Poland urges EU to tax Russia energy imports
Poland on Wednesday urged the EU to impose a tax on Russian energy imports and said it planned to end its own purchases this year, calling the dependence on Moscow a “stupidity.”
The EU has so far avoided following the United States in banning Russian oil and gas, with Germany opposed as it relies heavily on supplies from the country.
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“We don’t want this dependence, but others use these raw materials, without worrying about the cruel war, the Russian aggression against Ukraine and blackmail,” Polish Prime Minister Mateusz Morawiecki said at a press conference.
“We can no longer return to this stupidity, this bad and criminal policy which turned (countries) dependent on Russia,” he said.
Morawiecki said it was crucial to “take this blackmail tool, this war tool away from Putin” as Russia used proceeds from energy exports to “build a war arsenal and be able to attack its neighbors.”
The EU has announced plans to slash its imports of Russian gas by two-thirds this year.
Around 40 percent of the EU’s gas supplies came from Russia last year.
Before the Ukraine war, Germany imported 55 percent of its natural gas from Russia, half its coal and around 35 percent of its oil.
Morawiecki said an EU tax was necessary because Germany and other European countries were unwilling to stop buying Russian energy products, which tended to be cheaper, and the levy would “equalize energy prices in all of the European Union.”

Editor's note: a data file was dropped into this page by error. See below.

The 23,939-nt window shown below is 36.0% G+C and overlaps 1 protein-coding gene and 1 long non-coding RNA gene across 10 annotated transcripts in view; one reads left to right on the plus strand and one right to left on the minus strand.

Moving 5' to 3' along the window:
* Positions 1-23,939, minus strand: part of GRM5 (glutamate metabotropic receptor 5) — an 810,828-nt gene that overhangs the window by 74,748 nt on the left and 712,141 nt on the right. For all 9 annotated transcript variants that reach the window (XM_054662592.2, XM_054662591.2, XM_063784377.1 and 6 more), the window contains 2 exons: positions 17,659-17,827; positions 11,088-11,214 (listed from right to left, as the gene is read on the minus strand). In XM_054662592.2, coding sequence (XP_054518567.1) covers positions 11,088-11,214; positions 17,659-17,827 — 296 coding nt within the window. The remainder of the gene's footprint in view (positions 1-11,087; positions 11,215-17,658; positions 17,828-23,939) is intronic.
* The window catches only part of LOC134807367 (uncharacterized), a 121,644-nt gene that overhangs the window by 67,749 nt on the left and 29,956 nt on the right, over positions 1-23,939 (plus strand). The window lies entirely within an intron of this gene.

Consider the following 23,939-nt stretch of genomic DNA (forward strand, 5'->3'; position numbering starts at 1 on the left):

“Today I call on the European Commission to establish a tax on Russian hydrocarbons so that commerce and economic rules in the single European market can function in an equitable manner,” Morawiecki said.
“I will strongly push for this idea in the European Union so that the situation is equitable from the point of view of market competition,” he said.
The prime minister said Poland was hoping to wean itself off Russian oil and gas by the end of the year.
Morawiecki said legislation proposed by the government to ban Russian coal imports could come into force in April or May.
Climate Minister Anna Moskwa said Poland was technically ready to give up Russian sources of energy thanks to its network of pipelines and storage facilities.
Germany, meanwhile, raised the alert level under its emergency gas plan on Wednesday as fears rose that Russia could cut off supplies if Western countries refused to make payments in rubles.
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